Mr. Speaker, I will not say it is a pleasure, but I am happy to speak against this motion.
What the Conservative government does not seem to understand about its approach to collective bargaining is that the separation between civil society and the government is, in fact, a fragile thing. The ability to pressure the government through appropriate non-violent measures such as demonstrating and striking is an essential part of the checks and balances of our democracy. Unions have been at the forefront of social progress in our society. Whether it be work safety, working hours, child labour, anti-child labour legislation, et cetera, they have been at the forefront of these issues. They have pushed for change, and change has happened.
Let me share a personal story. My great-grandfather, Ernest Ravignat, came to this country from Belgium as a stonemason in the beginning of the last century and he came to work on these very Parliament buildings. He may have even carved some of the stones in the House of Commons. He spent decades working on public works for his new country and, because of low safety standards, died of dust inhalation at a very early age, poor and penniless. I dare say that if he were unionized and if his union had negotiated better working conditions and a disability pension, he may have lived longer. I may have even known him, and what stories I would have heard even about this place.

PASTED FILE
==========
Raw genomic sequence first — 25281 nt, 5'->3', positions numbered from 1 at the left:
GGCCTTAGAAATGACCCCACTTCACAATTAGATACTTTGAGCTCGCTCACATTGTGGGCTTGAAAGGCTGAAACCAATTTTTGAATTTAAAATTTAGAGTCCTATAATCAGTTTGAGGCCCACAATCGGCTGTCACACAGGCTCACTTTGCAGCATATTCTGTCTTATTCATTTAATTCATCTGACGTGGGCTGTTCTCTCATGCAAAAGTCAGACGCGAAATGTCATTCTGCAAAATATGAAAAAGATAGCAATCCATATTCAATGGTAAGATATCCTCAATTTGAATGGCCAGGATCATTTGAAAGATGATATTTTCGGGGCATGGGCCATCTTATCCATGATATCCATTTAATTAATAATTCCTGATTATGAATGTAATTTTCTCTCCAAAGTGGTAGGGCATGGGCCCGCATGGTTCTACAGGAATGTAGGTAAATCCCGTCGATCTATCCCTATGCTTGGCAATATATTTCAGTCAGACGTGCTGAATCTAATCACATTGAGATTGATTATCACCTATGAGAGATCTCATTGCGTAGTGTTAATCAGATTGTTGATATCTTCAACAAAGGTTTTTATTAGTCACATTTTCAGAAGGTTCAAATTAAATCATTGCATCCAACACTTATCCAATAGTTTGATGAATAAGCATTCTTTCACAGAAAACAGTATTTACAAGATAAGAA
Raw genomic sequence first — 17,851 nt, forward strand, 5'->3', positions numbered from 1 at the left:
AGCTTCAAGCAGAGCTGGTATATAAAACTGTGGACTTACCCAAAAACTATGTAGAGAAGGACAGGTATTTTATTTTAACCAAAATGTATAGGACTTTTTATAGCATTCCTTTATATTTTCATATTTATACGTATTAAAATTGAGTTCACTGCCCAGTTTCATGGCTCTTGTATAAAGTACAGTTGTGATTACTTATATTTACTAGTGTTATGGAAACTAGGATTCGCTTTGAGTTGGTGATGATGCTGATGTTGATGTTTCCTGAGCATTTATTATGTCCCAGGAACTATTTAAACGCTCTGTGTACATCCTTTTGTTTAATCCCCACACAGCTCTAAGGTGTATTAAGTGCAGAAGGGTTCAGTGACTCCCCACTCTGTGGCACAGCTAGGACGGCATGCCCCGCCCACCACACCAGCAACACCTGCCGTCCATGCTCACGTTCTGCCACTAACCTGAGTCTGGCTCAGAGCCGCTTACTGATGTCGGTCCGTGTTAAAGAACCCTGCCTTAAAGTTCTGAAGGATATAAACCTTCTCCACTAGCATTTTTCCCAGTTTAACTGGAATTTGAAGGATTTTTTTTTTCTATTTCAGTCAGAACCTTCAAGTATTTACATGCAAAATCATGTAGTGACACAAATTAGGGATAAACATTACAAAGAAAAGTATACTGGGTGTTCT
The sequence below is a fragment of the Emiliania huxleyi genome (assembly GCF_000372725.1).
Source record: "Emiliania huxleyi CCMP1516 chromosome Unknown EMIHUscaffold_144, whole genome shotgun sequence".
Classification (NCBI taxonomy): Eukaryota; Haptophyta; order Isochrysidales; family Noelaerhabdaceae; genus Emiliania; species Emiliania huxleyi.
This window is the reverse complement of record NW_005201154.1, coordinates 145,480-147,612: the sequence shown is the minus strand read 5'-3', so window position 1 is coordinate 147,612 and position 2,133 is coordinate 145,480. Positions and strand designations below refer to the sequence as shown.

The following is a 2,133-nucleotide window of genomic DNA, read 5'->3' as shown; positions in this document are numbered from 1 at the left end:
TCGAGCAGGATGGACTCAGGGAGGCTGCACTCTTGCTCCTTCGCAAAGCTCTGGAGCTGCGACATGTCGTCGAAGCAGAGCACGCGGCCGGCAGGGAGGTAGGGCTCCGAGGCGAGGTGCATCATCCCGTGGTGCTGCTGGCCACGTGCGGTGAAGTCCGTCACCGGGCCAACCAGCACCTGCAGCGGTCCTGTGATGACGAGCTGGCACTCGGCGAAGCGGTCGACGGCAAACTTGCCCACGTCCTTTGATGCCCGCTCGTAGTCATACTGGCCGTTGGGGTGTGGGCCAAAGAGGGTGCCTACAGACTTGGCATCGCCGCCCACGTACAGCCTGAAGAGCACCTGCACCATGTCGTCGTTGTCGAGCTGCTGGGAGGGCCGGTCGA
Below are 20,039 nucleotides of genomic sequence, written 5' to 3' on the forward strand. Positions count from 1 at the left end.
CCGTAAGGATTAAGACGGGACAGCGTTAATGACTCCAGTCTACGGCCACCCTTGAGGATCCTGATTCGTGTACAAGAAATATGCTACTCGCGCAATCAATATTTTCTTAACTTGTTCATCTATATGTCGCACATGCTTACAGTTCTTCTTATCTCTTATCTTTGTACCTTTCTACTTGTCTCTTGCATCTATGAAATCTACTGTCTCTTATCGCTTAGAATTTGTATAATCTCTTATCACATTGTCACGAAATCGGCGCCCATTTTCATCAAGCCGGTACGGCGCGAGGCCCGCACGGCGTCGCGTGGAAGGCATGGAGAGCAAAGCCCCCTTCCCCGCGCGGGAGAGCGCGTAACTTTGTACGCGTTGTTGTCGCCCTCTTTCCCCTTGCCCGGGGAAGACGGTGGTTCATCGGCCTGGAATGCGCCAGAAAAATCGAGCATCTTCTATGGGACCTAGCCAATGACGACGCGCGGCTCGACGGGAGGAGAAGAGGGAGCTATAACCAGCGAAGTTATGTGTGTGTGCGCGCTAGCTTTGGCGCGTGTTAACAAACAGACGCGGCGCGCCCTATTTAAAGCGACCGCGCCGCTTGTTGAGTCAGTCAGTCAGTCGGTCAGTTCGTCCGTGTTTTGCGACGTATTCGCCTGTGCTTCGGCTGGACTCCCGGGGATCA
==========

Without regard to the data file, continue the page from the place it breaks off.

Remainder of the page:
What has improved these types of conditions is, unfortunately, not the goodwill of employers and governments but a long struggle for workers to have the right to organize and pressure their employers and government. The independence of the labour movement is key to our society and our democracy, and that includes the right to bargain fairly and freely their wages and conditions without interference. If one does not own one's own labour, one does not own anything. This must include the right to strike.
Let me make this point very clear. If the only actions unions can take are actions authorized by the government, then what is the point of workers' rights to free association? This is a slippery slope, and I dare say members on the other side of the House will regret these actions. They lead to an unhealthy relationship with civil society and a dangerous one, I dare say, one in which only approved unions and professional associations are allowed by the government to exist. This blurring of lines between government and civil society is one of the main features of authoritarian governments. There is a name for it. It is called corporatism and it was a feature of the Duplessis government and many governments whose commitment to real, messy, sometimes chaotic but beautiful democracy was questionable.